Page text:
Until recently, the commercial aviation industry wasn’t considered to be a good investment avenue. In fact, in 2013, billionaire investment mogul Warren Buffett called the sector a “death trap” for investors. However, the industry seems to have caught a break at last. Despite poor macroeconomic conditions and rising voices against globalization, the growth of air travel has remained steady, if not more. According to the International Air Transport Association’s (IATA) annual review report,1 the industry’s return on capital was more than its cost of capital, a trend that has emerged only for the second time on record. Is it any wonder that Buffett is now the biggest shareholder of four leading U.S. air carriers?
This vote of confidence reflects one unmistakable reality: the industry is slowly, yet steadily, turning the corner in earning back the financial community’s trust. For the third consecutive year, and only the third time in history, the average carrier posted a positive Return on Invested Capital (ROIC) in 2016. IATA expects the ROIC to come in at 8.8 percent in 2017, above the projected weighted average cost of capital of 6.9 percent.
Some of the key drivers of the sector’s revival have been the persistent growth in air travel since the 2008-09 global economic recession, and a concurrent relentless focus on reducing costs and enhancing resource utilization. The outlook on both these fronts is pretty sanguine for the industry, according to most observers.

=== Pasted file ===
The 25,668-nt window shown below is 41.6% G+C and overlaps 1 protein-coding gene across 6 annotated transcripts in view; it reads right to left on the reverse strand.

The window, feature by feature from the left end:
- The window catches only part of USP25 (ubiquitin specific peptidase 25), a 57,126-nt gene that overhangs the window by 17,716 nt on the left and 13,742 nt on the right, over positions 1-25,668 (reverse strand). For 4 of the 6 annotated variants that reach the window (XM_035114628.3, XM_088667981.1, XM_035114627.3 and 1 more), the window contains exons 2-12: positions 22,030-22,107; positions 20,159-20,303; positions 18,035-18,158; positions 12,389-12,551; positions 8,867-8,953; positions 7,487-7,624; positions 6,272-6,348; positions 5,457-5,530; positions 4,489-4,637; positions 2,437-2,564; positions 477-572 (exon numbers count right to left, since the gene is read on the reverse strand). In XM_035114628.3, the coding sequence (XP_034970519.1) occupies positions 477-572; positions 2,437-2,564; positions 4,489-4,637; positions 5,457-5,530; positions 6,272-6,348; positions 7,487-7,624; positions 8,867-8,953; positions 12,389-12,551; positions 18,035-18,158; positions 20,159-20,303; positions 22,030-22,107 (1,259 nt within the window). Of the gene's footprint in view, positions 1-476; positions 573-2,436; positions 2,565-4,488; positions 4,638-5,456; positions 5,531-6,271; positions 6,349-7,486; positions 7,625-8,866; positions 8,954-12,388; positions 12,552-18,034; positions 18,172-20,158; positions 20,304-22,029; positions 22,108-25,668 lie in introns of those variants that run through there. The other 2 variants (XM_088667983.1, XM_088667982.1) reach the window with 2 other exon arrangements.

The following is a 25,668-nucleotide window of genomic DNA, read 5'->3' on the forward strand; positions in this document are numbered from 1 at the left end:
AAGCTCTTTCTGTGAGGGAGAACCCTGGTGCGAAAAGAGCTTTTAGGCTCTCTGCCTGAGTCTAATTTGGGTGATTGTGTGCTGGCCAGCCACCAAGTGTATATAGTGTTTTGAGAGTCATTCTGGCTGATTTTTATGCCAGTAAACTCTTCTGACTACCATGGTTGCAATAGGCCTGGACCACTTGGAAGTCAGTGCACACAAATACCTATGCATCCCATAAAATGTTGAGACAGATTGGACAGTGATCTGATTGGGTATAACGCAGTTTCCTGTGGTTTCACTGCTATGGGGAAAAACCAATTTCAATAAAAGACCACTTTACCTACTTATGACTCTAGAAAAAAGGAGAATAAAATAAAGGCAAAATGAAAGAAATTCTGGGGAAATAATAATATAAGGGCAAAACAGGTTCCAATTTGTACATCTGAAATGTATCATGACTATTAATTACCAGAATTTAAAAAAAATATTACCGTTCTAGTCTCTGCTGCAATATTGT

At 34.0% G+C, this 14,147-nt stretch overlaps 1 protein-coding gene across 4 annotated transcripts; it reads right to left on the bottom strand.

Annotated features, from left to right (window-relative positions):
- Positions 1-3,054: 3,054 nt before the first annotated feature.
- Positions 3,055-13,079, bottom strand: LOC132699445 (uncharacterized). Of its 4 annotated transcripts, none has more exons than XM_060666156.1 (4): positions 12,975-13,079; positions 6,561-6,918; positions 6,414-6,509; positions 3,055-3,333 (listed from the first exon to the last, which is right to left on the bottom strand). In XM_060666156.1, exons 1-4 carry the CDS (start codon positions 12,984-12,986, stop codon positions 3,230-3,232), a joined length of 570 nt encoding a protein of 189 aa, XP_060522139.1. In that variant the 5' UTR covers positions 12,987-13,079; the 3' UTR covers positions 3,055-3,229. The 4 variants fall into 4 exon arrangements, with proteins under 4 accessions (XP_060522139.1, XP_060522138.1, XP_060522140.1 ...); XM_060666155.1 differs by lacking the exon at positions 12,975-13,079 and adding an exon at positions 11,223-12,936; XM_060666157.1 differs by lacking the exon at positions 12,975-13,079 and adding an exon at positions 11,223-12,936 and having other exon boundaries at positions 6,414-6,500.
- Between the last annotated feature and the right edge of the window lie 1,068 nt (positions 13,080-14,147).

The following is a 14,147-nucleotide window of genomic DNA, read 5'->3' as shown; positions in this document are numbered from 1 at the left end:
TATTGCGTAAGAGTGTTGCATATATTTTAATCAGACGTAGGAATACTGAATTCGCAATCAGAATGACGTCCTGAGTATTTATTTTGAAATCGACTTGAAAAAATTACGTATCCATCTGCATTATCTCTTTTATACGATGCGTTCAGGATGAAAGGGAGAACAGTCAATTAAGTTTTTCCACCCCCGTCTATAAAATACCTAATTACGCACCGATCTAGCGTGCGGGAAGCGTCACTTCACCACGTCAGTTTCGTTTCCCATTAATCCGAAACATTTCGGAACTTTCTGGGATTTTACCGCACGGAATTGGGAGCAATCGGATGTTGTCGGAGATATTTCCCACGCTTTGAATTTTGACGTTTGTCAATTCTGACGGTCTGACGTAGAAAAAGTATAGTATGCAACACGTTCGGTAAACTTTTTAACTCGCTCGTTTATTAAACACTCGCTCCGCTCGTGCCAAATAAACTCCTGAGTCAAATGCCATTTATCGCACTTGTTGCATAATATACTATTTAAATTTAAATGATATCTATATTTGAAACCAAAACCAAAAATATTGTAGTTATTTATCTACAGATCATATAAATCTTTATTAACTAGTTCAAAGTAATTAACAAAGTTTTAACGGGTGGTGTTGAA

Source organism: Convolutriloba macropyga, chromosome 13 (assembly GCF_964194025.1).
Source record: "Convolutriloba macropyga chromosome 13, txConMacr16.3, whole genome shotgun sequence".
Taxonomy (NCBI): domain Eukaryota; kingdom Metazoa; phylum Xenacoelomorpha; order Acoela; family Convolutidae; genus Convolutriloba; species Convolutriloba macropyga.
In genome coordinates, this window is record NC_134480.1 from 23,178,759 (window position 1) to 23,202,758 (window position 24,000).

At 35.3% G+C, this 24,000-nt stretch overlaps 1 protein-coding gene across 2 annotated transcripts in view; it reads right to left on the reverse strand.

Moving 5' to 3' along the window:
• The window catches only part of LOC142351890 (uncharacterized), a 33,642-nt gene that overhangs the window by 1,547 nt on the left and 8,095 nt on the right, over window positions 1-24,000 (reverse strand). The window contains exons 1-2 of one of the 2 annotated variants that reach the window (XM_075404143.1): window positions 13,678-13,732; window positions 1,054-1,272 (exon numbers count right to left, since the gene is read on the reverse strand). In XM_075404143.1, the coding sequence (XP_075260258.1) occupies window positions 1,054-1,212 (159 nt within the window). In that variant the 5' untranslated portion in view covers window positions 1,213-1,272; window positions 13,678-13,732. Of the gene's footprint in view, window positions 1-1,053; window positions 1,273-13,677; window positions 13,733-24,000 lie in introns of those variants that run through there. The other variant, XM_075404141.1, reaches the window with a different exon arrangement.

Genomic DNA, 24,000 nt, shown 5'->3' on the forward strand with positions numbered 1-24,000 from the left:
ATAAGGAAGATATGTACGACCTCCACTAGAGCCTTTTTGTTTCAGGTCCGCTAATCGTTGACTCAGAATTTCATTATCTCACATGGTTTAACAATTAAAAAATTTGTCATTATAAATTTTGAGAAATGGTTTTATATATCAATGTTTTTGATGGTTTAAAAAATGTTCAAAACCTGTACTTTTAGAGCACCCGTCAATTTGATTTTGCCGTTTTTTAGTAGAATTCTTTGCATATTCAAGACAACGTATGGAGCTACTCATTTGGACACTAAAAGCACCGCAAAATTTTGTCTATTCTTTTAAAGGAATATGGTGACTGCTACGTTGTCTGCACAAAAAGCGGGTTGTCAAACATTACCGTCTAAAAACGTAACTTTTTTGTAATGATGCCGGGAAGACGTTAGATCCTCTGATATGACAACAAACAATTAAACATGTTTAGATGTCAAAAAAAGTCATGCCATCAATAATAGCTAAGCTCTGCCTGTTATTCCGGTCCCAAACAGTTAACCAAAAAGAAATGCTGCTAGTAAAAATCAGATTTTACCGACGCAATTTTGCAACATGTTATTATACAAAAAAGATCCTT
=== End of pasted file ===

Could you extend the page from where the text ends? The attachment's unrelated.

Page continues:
So, what are the major trends that will shape the course of the aviation business going forward? How are chief executives addressing the challenges posed by the entry of new market players, rising fuel prices and rapidly evolving customer expectations? Will top-line and bottom-line expansion continue at the same pace as in recent years, or is there a hard landing ahead?
Here are six significant trends influencing strategy formulation and implementation across the sector today:
Passenger numbers are estimated to increase by about 7.19 percent to 4.1 billion this year, matching the pace of expansion in 2016 and significantly outpacing the 20-year trend growth rate of 5 percent. Cargo demand, which has taken a hit in recent years amid a slackening of globalization and trade, should rebound as well, as an upturn in the economic cycle boosts business and consumer confidence. As a result, airlines, on an aggregate basis, are likely to post a 5.3 percent growth in revenues, from USD 705 Billion to USD 743 Billion, this year.
Capacity addition, measured in Available Seat Miles (ASM), has been growing at a much faster pace. Closely correlated with the growth of Gross Domestic Product (GDP), capacity addition increased by 6.3 percent globally during 2015-16, outstripping both demand and economic expansion, according to a recent study2 by Oliver Wyman.